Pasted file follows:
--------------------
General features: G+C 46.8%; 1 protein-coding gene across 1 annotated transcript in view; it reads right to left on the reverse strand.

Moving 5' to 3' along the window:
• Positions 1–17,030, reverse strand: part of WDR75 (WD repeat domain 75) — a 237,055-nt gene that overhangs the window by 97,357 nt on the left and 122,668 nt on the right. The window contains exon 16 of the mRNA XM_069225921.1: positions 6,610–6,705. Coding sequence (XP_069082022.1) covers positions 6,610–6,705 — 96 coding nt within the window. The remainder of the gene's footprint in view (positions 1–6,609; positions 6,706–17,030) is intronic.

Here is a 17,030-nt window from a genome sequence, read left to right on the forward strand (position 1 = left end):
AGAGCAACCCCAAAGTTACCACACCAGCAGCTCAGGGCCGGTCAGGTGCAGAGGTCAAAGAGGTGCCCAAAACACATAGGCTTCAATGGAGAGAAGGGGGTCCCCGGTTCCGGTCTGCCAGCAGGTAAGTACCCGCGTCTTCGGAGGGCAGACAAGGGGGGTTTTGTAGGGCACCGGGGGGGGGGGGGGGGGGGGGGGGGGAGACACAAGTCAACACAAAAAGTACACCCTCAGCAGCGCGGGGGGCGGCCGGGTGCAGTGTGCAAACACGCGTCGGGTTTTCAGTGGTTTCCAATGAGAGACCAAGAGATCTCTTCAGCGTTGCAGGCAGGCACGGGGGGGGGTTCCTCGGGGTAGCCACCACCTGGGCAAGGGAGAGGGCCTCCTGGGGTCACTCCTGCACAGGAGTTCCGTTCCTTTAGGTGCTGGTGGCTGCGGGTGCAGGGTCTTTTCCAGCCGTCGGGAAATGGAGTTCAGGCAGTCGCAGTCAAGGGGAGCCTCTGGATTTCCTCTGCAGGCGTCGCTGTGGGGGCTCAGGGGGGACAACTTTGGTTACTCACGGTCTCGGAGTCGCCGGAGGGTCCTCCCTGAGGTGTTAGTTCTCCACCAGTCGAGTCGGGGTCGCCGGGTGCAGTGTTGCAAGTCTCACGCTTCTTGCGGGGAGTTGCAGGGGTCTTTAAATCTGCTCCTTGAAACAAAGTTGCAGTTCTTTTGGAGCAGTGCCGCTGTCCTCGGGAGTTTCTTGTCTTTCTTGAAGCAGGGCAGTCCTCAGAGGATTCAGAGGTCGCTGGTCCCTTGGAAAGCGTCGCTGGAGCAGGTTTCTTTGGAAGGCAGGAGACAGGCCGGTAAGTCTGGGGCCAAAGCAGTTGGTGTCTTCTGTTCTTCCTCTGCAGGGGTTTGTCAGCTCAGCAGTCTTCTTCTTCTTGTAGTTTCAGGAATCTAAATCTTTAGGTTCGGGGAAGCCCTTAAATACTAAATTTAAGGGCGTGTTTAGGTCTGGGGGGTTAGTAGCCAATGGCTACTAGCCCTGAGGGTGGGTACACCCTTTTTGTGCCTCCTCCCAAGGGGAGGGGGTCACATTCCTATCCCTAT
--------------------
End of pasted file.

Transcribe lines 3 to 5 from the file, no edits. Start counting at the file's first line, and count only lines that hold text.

• Positions 1–17,030, reverse strand: part of WDR75 (WD repeat domain 75) — a 237,055-nt gene that overhangs the window by 97,357 nt on the left and 122,668 nt on the right. The window contains exon 16 of the mRNA XM_069225921.1: positions 6,610–6,705. Coding sequence (XP_069082022.1) covers positions 6,610–6,705 — 96 coding nt within the window. The remainder of the gene's footprint in view (positions 1–6,609; positions 6,706–17,030) is intronic.

Here is a 17,030-nt window from a genome sequence, read left to right on the forward strand (position 1 = left end):
AGAGCAACCCCAAAGTTACCACACCAGCAGCTCAGGGCCGGTCAGGTGCAGAGGTCAAAGAGGTGCCCAAAACACATAGGCTTCAATGGAGAGAAGGGGGTCCCCGGTTCCGGTCTGCCAGCAGGTAAGTACCCGCGTCTTCGGAGGGCAGACAAGGGGGGTTTTGTAGGGCACCGGGGGGGGGGGGGGGGGGGGGGGGGGAGACACAAGTCAACACAAAAAGTACACCCTCAGCAGCGCGGGGGGCGGCCGGGTGCAGTGTGCAAACACGCGTCGGGTTTTCAGTGGTTTCCAATGAGAGACCAAGAGATCTCTTCAGCGTTGCAGGCAGGCACGGGGGGGGGTTCCTCGGGGTAGCCACCACCTGGGCAAGGGAGAGGGCCTCCTGGGGTCACTCCTGCACAGGAGTTCCGTTCCTTTAGGTGCTGGTGGCTGCGGGTGCAGGGTCTTTTCCAGCCGTCGGGAAATGGAGTTCAGGCAGTCGCAGTCAAGGGGAGCCTCTGGATTTCCTCTGCAGGCGTCGCTGTGGGGGCTCAGGGGGGACAACTTTGGTTACTCACGGTCTCGGAGTCGCCGGAGGGTCCTCCCTGAGGTGTTAGTTCTCCACCAGTCGAGTCGGGGTCGCCGGGTGCAGTGTTGCAAGTCTCACGCTTCTTGCGGGGAGTTGCAGGGGTCTTTAAATCTGCTCCTTGAAACAAAGTTGCAGTTCTTTTGGAGCAGTGCCGCTGTCCTCGGGAGTTTCTTGTCTTTCTTGAAGCAGGGCAGTCCTCAGAGGATTCAGAGGTCGCTGGTCCCTTGGAAAGCGTCGCTGGAGCAGGTTTCTTTGGAAGGCAGGAGACAGGCCGGTAAGTCTGGGGCCAAAGCAGTTGGTGTCTTCTGTTCTTCCTCTGCAGGGGTTTGTCAGCTCAGCAGTCTTCTTCTTCTTGTAGTTTCAGGAATCTAAATCTTTAGGTTCGGGGAAGCCCTTAAATACTAAATTTAAGGGCGTGTTTAGGTCTGGGGGGTTAGTAGCCAATGGCTACTAGCCCTGAGGGTGGGTACACCCTTTTTGTGCCTCCTCCCAAGGGGAGGGGGTCACATTCCTATCCCTAT